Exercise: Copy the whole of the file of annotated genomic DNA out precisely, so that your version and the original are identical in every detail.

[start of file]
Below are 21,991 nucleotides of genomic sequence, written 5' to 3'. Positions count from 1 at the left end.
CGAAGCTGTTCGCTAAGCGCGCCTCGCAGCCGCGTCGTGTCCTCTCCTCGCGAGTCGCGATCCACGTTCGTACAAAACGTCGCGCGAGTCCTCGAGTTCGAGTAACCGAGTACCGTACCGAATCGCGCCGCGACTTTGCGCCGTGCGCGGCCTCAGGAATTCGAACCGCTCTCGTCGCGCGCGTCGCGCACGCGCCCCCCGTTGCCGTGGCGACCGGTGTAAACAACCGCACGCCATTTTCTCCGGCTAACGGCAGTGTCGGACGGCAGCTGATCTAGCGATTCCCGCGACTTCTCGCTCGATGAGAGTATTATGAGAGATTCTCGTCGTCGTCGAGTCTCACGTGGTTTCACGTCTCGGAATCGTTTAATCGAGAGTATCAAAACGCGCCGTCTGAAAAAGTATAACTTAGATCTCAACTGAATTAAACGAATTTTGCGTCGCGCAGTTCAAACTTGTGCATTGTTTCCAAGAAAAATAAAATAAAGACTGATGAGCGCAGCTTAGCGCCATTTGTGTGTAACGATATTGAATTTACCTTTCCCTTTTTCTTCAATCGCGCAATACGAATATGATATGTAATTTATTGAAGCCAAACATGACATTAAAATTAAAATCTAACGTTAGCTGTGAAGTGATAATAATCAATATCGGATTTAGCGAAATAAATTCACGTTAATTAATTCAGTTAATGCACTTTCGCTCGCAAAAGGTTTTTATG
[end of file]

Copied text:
Below are 21,991 nucleotides of genomic sequence, written 5' to 3'. Positions count from 1 at the left end.
CGAAGCTGTTCGCTAAGCGCGCCTCGCAGCCGCGTCGTGTCCTCTCCTCGCGAGTCGCGATCCACGTTCGTACAAAACGTCGCGCGAGTCCTCGAGTTCGAGTAACCGAGTACCGTACCGAATCGCGCCGCGACTTTGCGCCGTGCGCGGCCTCAGGAATTCGAACCGCTCTCGTCGCGCGCGTCGCGCACGCGCCCCCCGTTGCCGTGGCGACCGGTGTAAACAACCGCACGCCATTTTCTCCGGCTAACGGCAGTGTCGGACGGCAGCTGATCTAGCGATTCCCGCGACTTCTCGCTCGATGAGAGTATTATGAGAGATTCTCGTCGTCGTCGAGTCTCACGTGGTTTCACGTCTCGGAATCGTTTAATCGAGAGTATCAAAACGCGCCGTCTGAAAAAGTATAACTTAGATCTCAACTGAATTAAACGAATTTTGCGTCGCGCAGTTCAAACTTGTGCATTGTTTCCAAGAAAAATAAAATAAAGACTGATGAGCGCAGCTTAGCGCCATTTGTGTGTAACGATATTGAATTTACCTTTCCCTTTTTCTTCAATCGCGCAATACGAATATGATATGTAATTTATTGAAGCCAAACATGACATTAAAATTAAAATCTAACGTTAGCTGTGAAGTGATAATAATCAATATCGGATTTAGCGAAATAAATTCACGTTAATTAATTCAGTTAATGCACTTTCGCTCGCAAAAGGTTTTTATG